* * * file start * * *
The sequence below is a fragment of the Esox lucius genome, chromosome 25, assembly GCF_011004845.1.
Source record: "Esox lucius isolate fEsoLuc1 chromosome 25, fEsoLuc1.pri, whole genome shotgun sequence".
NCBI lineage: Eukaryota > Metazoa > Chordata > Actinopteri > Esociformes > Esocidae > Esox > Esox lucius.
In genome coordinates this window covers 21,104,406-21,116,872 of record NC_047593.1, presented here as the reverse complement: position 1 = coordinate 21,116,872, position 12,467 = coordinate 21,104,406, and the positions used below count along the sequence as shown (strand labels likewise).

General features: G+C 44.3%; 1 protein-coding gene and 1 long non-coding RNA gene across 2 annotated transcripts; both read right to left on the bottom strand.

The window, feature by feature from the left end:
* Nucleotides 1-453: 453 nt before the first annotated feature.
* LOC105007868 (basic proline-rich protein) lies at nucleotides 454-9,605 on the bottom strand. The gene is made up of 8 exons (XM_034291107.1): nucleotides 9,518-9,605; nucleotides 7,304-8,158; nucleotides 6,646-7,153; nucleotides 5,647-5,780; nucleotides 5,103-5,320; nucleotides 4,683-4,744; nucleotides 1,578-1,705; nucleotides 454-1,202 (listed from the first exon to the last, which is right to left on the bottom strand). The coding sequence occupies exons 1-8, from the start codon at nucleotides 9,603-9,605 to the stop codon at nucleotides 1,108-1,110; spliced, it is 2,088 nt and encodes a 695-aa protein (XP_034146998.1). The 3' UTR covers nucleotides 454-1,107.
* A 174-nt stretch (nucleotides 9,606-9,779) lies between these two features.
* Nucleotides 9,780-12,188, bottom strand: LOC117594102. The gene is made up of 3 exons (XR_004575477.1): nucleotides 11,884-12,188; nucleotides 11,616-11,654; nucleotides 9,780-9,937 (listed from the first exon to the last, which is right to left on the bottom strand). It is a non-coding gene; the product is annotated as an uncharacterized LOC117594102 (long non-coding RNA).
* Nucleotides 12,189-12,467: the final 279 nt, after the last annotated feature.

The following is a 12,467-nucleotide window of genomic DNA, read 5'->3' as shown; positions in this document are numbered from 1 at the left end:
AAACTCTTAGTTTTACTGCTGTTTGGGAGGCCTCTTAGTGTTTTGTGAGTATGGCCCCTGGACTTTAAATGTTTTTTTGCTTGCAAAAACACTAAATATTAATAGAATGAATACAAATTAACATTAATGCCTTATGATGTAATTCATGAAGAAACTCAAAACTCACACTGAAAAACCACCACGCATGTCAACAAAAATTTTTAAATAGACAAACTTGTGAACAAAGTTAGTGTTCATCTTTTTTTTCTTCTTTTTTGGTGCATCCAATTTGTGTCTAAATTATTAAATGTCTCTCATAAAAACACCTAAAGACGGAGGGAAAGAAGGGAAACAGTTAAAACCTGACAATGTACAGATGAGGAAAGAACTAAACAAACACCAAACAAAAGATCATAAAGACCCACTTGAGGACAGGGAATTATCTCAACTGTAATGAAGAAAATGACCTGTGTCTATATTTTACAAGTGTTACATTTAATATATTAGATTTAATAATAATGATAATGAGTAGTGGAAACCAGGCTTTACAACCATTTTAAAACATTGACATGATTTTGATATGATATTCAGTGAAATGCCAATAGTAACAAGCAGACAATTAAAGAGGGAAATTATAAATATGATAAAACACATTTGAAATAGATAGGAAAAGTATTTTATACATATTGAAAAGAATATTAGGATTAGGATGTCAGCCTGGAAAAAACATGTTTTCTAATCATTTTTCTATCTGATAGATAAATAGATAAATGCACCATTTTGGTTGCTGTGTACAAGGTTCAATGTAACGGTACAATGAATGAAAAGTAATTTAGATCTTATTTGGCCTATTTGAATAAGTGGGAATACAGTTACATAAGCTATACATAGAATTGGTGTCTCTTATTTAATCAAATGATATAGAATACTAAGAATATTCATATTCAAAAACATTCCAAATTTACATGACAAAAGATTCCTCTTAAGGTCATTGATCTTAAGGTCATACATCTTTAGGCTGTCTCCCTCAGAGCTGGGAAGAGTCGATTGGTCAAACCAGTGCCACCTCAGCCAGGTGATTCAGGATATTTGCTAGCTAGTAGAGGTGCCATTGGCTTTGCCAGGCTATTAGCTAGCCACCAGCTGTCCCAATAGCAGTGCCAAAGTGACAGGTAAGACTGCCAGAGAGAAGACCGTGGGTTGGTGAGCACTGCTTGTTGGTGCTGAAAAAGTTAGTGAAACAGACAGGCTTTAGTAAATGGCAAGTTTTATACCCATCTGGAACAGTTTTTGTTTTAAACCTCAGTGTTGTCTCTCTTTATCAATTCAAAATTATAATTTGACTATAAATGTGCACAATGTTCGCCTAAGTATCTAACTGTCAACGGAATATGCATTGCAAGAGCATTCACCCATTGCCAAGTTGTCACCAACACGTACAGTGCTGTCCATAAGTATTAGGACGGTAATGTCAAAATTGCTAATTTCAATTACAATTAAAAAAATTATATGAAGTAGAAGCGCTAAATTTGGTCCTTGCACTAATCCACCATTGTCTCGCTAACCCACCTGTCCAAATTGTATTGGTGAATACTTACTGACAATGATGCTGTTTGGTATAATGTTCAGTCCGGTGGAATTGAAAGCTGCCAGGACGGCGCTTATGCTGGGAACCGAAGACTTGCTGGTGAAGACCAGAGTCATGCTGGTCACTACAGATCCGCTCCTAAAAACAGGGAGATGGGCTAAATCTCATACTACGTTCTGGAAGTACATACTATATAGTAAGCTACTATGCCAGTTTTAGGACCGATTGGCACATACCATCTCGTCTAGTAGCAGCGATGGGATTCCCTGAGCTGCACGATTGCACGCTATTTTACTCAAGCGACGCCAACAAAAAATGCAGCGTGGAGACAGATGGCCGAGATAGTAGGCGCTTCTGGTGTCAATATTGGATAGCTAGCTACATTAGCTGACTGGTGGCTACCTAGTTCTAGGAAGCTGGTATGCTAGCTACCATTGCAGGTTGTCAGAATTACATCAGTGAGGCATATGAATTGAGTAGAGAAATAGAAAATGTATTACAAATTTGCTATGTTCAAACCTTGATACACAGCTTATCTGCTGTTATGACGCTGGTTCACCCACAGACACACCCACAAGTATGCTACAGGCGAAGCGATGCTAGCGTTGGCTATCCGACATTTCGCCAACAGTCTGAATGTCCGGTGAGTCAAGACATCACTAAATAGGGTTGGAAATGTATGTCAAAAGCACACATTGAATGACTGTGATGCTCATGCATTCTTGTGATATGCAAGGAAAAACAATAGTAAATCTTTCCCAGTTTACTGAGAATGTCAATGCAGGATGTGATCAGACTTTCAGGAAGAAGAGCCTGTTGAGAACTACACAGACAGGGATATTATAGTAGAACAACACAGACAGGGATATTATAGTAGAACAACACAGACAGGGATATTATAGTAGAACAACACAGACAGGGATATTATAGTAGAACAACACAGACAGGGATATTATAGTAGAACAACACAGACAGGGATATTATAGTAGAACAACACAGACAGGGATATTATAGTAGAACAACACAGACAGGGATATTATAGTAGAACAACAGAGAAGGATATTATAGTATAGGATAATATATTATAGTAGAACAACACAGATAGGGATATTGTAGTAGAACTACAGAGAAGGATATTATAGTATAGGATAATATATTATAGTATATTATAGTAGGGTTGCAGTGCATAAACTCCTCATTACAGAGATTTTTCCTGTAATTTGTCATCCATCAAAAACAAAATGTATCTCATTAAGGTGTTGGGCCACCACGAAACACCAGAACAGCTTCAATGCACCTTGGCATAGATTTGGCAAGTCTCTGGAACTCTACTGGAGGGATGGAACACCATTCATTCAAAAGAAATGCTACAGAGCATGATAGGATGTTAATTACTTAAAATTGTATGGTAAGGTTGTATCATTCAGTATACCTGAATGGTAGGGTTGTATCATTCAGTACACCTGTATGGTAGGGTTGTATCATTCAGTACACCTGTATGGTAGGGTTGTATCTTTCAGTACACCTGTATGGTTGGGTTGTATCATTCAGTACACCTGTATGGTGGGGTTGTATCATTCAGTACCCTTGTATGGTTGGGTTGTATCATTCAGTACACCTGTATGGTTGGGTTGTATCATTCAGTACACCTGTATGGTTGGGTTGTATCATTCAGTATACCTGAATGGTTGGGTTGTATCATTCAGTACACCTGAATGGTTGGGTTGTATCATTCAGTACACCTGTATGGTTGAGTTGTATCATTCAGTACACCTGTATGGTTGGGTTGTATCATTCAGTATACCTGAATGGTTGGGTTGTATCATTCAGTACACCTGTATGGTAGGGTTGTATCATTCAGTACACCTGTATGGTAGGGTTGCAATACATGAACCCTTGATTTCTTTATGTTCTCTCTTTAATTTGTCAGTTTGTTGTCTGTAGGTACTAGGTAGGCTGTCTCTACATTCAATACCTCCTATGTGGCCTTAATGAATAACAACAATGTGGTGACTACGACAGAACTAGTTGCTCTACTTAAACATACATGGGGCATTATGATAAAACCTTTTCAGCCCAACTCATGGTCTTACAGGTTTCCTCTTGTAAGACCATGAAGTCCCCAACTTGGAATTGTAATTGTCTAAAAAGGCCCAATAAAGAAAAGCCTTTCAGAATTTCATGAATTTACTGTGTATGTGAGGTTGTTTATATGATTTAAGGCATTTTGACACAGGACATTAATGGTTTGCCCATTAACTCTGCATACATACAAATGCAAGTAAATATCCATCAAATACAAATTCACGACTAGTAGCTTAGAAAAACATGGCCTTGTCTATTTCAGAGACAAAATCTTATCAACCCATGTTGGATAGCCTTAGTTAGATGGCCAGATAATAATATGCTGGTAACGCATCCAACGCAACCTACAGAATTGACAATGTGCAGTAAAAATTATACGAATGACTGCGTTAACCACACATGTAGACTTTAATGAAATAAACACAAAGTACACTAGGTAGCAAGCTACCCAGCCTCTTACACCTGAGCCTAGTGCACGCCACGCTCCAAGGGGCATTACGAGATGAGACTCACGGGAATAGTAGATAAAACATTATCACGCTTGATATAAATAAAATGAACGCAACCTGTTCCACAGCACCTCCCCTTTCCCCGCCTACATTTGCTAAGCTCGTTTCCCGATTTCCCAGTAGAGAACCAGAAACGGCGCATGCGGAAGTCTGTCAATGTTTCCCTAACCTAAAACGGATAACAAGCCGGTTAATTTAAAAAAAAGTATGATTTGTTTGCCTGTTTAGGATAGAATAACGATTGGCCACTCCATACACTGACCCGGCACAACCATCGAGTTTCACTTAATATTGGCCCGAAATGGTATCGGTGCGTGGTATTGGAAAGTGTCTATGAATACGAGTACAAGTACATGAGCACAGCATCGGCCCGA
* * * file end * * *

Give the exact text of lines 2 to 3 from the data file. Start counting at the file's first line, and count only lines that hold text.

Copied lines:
Source record: "Esox lucius isolate fEsoLuc1 chromosome 25, fEsoLuc1.pri, whole genome shotgun sequence".
NCBI lineage: Eukaryota > Metazoa > Chordata > Actinopteri > Esociformes > Esocidae > Esox > Esox lucius.